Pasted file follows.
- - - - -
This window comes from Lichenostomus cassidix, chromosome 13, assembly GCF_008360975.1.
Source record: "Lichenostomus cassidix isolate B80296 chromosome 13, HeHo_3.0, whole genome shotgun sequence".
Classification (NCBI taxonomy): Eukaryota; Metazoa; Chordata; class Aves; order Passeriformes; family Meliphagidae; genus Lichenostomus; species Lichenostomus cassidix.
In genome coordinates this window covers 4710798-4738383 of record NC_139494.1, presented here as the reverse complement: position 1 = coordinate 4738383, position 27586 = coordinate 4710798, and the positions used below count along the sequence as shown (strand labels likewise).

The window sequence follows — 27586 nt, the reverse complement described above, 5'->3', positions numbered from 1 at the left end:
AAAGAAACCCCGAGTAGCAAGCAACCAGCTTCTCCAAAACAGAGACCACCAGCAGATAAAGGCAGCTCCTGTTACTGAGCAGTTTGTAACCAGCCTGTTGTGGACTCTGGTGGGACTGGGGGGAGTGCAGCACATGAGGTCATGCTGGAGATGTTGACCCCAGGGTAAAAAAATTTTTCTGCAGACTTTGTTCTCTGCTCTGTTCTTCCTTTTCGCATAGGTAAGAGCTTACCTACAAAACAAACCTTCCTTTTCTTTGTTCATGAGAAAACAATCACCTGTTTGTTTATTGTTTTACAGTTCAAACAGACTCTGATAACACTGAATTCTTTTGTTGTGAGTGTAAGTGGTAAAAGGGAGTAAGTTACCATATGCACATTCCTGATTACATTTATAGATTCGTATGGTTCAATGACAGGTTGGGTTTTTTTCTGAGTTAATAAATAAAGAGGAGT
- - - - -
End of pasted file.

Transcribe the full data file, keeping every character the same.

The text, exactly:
This window comes from Lichenostomus cassidix, chromosome 13, assembly GCF_008360975.1.
Source record: "Lichenostomus cassidix isolate B80296 chromosome 13, HeHo_3.0, whole genome shotgun sequence".
Classification (NCBI taxonomy): Eukaryota; Metazoa; Chordata; class Aves; order Passeriformes; family Meliphagidae; genus Lichenostomus; species Lichenostomus cassidix.
In genome coordinates this window covers 4710798-4738383 of record NC_139494.1, presented here as the reverse complement: position 1 = coordinate 4738383, position 27586 = coordinate 4710798, and the positions used below count along the sequence as shown (strand labels likewise).

The window sequence follows — 27586 nt, the reverse complement described above, 5'->3', positions numbered from 1 at the left end:
AAAGAAACCCCGAGTAGCAAGCAACCAGCTTCTCCAAAACAGAGACCACCAGCAGATAAAGGCAGCTCCTGTTACTGAGCAGTTTGTAACCAGCCTGTTGTGGACTCTGGTGGGACTGGGGGGAGTGCAGCACATGAGGTCATGCTGGAGATGTTGACCCCAGGGTAAAAAAATTTTTCTGCAGACTTTGTTCTCTGCTCTGTTCTTCCTTTTCGCATAGGTAAGAGCTTACCTACAAAACAAACCTTCCTTTTCTTTGTTCATGAGAAAACAATCACCTGTTTGTTTATTGTTTTACAGTTCAAACAGACTCTGATAACACTGAATTCTTTTGTTGTGAGTGTAAGTGGTAAAAGGGAGTAAGTTACCATATGCACATTCCTGATTACATTTATAGATTCGTATGGTTCAATGACAGGTTGGGTTTTTTTCTGAGTTAATAAATAAAGAGGAGT